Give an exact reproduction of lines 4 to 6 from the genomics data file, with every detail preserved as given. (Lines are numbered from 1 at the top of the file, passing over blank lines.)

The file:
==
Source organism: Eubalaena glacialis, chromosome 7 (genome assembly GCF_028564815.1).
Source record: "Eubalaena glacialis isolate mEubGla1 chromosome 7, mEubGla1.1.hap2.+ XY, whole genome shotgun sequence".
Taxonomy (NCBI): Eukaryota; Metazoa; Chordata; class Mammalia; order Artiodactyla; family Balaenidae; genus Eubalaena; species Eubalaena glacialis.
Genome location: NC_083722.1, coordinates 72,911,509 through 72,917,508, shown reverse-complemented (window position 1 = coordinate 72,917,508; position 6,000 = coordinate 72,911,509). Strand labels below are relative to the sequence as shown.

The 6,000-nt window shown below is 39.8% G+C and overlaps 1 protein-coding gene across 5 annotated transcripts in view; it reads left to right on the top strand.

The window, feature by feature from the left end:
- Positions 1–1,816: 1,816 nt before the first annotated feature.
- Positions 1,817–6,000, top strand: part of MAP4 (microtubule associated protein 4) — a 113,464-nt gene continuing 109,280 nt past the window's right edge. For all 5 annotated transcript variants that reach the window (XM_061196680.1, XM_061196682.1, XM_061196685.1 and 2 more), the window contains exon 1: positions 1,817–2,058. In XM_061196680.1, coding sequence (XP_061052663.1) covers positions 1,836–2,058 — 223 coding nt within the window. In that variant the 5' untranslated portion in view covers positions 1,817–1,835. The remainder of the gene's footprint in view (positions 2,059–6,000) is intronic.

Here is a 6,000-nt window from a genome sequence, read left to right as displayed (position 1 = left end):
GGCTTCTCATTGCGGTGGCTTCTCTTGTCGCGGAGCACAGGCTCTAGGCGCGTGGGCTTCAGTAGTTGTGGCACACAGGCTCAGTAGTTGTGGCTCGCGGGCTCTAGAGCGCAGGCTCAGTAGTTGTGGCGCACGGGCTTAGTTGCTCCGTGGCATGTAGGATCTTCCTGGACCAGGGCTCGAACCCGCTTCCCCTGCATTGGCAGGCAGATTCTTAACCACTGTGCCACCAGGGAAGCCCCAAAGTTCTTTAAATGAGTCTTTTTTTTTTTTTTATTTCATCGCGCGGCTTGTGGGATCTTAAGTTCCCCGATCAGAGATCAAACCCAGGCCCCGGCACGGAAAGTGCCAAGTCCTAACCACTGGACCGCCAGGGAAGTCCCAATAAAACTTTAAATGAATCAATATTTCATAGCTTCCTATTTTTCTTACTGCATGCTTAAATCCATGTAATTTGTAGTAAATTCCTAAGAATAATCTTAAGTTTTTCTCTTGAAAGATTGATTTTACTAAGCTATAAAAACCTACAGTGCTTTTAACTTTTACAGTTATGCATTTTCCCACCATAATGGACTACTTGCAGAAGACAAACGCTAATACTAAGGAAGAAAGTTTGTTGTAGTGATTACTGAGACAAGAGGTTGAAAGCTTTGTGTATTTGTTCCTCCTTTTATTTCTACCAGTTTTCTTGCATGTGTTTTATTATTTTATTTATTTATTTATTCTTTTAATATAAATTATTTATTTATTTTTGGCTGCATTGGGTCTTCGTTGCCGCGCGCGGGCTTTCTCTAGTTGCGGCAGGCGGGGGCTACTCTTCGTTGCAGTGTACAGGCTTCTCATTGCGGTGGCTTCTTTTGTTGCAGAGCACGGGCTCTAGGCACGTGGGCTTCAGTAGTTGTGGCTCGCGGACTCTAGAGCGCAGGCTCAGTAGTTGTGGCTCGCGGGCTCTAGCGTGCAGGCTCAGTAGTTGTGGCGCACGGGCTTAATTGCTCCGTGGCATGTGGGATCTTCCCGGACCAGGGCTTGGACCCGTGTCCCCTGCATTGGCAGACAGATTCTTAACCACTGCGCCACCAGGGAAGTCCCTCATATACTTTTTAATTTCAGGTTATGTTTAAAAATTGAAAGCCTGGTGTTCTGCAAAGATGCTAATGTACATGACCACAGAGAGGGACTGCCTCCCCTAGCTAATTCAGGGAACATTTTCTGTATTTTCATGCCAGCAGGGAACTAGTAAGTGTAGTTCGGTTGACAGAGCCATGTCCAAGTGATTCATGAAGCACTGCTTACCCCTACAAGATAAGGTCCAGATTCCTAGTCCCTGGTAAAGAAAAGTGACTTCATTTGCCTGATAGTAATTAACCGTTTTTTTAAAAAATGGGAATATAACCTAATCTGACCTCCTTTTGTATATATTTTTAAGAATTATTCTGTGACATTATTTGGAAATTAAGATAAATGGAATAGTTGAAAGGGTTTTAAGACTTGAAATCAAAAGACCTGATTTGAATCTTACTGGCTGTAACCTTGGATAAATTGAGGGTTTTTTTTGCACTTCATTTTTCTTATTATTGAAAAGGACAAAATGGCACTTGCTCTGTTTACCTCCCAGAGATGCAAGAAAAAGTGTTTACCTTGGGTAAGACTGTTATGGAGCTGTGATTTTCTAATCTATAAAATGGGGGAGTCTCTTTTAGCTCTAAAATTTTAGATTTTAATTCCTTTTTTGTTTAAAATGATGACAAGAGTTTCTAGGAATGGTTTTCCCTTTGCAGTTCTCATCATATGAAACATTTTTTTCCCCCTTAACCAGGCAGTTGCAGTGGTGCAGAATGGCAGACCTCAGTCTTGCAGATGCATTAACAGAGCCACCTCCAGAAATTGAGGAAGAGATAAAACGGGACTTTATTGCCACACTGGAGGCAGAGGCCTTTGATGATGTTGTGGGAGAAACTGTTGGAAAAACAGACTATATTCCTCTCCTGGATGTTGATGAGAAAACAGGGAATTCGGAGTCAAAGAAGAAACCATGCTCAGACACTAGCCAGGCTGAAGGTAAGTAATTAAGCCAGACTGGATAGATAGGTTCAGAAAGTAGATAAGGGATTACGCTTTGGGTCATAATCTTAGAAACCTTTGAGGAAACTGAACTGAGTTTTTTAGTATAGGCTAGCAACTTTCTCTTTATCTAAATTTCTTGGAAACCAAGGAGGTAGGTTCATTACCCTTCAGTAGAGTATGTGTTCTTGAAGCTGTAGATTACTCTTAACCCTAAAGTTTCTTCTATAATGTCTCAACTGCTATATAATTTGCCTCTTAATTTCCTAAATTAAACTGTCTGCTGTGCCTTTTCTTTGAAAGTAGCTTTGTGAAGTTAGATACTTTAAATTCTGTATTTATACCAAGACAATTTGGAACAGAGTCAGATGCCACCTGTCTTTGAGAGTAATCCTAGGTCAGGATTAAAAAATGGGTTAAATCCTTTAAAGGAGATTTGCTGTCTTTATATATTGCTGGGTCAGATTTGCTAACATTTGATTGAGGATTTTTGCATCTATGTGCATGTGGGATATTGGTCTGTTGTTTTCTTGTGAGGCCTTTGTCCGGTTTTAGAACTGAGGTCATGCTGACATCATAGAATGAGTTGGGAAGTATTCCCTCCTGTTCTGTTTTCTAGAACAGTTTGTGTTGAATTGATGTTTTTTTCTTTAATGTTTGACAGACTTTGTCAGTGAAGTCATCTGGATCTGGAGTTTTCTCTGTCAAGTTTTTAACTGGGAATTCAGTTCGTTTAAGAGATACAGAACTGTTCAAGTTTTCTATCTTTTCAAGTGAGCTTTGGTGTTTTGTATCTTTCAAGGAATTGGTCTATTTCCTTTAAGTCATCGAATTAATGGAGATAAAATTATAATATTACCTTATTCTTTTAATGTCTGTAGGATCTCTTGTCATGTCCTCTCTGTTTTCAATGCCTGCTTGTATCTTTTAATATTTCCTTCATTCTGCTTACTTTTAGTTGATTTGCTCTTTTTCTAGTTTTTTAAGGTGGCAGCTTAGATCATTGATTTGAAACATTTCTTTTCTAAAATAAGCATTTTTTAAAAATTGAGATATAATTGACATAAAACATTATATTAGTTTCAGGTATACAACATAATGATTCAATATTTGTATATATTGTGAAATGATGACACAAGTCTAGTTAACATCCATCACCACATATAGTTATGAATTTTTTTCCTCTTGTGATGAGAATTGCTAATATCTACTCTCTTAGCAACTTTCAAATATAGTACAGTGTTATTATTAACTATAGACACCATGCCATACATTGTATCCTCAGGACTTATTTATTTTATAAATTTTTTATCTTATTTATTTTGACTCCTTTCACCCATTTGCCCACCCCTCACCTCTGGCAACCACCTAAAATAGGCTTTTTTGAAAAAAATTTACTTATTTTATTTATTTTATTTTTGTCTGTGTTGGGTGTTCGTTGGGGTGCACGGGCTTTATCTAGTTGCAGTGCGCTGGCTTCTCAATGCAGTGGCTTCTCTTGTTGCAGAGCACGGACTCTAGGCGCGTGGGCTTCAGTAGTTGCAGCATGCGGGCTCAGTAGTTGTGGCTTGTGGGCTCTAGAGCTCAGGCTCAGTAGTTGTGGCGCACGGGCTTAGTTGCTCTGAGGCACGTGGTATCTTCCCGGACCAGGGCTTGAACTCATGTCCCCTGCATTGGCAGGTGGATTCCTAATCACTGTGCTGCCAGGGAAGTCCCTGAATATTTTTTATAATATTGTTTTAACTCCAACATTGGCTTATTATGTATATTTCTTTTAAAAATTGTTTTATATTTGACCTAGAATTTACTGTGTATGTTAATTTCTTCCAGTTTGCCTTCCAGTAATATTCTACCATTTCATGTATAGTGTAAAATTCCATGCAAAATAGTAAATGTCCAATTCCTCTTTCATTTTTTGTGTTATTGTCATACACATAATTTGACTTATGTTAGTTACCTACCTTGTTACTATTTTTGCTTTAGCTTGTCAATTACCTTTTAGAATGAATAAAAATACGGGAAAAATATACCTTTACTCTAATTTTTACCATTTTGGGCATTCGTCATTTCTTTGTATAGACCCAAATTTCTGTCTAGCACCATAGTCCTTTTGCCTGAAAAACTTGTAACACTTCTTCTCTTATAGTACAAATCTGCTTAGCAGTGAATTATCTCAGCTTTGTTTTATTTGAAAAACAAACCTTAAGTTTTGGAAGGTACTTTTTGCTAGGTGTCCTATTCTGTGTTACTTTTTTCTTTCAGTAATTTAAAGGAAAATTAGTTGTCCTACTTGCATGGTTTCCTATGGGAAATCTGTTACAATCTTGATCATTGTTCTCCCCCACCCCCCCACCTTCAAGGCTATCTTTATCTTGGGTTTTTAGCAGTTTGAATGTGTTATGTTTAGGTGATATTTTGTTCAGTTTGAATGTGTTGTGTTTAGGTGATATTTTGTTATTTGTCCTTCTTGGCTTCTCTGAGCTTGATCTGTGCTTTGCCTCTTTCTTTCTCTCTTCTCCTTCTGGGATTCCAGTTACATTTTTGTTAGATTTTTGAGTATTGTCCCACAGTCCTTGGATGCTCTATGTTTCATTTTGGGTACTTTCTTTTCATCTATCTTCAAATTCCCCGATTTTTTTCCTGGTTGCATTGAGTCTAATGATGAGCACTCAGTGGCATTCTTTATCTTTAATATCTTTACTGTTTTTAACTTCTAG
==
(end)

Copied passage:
Genome location: NC_083722.1, coordinates 72,911,509 through 72,917,508, shown reverse-complemented (window position 1 = coordinate 72,917,508; position 6,000 = coordinate 72,911,509). Strand labels below are relative to the sequence as shown.

The 6,000-nt window shown below is 39.8% G+C and overlaps 1 protein-coding gene across 5 annotated transcripts in view; it reads left to right on the top strand.

The window, feature by feature from the left end: